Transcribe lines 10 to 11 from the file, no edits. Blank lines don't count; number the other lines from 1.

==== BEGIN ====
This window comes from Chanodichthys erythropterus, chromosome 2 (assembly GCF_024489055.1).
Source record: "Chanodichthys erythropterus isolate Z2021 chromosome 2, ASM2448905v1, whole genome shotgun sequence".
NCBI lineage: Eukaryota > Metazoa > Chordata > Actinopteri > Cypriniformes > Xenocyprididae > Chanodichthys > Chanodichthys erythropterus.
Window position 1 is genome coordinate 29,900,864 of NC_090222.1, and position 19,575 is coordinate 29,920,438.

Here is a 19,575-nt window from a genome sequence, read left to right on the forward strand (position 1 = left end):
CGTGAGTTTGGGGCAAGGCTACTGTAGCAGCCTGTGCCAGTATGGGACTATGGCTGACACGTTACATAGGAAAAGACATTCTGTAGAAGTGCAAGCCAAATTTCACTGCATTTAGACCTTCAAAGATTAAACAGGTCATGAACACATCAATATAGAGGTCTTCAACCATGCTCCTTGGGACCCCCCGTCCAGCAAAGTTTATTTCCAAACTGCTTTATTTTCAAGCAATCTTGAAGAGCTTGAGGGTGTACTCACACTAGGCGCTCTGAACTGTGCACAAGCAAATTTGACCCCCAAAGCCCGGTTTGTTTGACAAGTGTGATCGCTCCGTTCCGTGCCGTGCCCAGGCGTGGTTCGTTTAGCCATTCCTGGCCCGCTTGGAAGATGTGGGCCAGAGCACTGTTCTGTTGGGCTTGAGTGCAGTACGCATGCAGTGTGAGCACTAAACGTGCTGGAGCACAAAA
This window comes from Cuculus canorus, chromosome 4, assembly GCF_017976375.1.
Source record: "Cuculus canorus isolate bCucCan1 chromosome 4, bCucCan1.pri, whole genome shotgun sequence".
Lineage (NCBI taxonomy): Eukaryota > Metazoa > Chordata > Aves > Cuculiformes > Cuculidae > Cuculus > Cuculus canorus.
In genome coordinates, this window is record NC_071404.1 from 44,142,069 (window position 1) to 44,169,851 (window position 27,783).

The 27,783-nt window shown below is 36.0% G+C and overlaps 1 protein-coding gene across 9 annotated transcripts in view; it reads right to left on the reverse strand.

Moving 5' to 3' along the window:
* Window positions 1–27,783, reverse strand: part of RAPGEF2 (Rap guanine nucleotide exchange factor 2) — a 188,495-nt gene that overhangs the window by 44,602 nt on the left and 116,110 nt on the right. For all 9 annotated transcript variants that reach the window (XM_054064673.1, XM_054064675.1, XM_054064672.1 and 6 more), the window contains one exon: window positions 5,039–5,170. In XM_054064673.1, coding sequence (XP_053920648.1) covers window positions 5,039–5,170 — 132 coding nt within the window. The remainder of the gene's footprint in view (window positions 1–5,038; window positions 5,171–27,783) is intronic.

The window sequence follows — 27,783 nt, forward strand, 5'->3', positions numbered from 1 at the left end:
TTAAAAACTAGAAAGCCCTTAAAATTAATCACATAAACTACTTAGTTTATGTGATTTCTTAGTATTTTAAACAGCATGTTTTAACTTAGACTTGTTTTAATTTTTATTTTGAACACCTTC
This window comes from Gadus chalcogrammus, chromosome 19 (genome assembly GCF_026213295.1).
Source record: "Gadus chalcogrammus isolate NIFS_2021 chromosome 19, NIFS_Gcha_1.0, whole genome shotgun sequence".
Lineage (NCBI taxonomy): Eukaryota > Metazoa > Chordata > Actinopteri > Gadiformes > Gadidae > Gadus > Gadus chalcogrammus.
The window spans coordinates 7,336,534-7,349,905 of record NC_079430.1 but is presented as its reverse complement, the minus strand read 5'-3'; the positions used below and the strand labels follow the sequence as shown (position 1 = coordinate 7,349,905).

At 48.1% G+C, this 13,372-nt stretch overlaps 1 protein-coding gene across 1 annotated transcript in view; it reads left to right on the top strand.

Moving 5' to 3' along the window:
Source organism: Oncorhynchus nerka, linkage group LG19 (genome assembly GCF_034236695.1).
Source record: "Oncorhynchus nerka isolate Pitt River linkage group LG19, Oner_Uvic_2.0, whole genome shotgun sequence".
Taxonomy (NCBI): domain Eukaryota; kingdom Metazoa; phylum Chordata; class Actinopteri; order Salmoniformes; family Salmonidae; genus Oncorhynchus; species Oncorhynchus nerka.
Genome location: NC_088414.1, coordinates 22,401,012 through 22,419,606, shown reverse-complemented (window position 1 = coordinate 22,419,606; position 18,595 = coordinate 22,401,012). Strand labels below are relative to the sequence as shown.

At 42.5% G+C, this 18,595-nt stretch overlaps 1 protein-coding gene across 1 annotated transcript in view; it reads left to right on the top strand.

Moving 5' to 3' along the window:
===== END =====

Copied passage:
In genome coordinates, this window is record NC_071404.1 from 44,142,069 (window position 1) to 44,169,851 (window position 27,783).

The 27,783-nt window shown below is 36.0% G+C and overlaps 1 protein-coding gene across 9 annotated transcripts in view; it reads right to left on the reverse strand.